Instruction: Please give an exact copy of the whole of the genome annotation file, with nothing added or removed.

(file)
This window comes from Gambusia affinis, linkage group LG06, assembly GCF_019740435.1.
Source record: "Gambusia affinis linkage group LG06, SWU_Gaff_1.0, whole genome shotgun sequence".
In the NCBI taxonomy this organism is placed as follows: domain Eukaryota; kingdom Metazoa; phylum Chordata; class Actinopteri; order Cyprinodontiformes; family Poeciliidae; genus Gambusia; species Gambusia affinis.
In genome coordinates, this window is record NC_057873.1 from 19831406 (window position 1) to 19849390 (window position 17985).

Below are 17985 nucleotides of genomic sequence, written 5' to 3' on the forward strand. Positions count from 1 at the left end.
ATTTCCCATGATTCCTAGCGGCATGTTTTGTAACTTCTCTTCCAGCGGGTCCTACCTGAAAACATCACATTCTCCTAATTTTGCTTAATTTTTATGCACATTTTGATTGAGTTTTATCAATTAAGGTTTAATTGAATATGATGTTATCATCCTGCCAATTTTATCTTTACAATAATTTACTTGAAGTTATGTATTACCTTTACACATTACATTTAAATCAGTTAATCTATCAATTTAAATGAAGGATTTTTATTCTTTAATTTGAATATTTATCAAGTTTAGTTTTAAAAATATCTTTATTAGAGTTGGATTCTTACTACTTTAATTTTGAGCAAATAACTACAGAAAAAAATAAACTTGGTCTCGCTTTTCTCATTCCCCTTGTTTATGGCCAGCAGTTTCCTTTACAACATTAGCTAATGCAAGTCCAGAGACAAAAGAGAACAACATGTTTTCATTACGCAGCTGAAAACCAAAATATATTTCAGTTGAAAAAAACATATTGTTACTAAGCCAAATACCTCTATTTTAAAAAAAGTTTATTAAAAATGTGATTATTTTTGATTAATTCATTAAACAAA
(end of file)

This window comes from Gambusia affinis, linkage group LG06, assembly GCF_019740435.1.
Source record: "Gambusia affinis linkage group LG06, SWU_Gaff_1.0, whole genome shotgun sequence".
In the NCBI taxonomy this organism is placed as follows: domain Eukaryota; kingdom Metazoa; phylum Chordata; class Actinopteri; order Cyprinodontiformes; family Poeciliidae; genus Gambusia; species Gambusia affinis.
In genome coordinates, this window is record NC_057873.1 from 19831406 (window position 1) to 19849390 (window position 17985).

Below are 17985 nucleotides of genomic sequence, written 5' to 3' on the forward strand. Positions count from 1 at the left end.
ATTTCCCATGATTCCTAGCGGCATGTTTTGTAACTTCTCTTCCAGCGGGTCCTACCTGAAAACATCACATTCTCCTAATTTTGCTTAATTTTTATGCACATTTTGATTGAGTTTTATCAATTAAGGTTTAATTGAATATGATGTTATCATCCTGCCAATTTTATCTTTACAATAATTTACTTGAAGTTATGTATTACCTTTACACATTACATTTAAATCAGTTAATCTATCAATTTAAATGAAGGATTTTTATTCTTTAATTTGAATATTTATCAAGTTTAGTTTTAAAAATATCTTTATTAGAGTTGGATTCTTACTACTTTAATTTTGAGCAAATAACTACAGAAAAAAATAAACTTGGTCTCGCTTTTCTCATTCCCCTTGTTTATGGCCAGCAGTTTCCTTTACAACATTAGCTAATGCAAGTCCAGAGACAAAAGAGAACAACATGTTTTCATTACGCAGCTGAAAACCAAAATATATTTCAGTTGAAAAAAACATATTGTTACTAAGCCAAATACCTCTATTTTAAAAAAAGTTTATTAAAAATGTGATTATTTTTGATTAATTCATTAAACAAA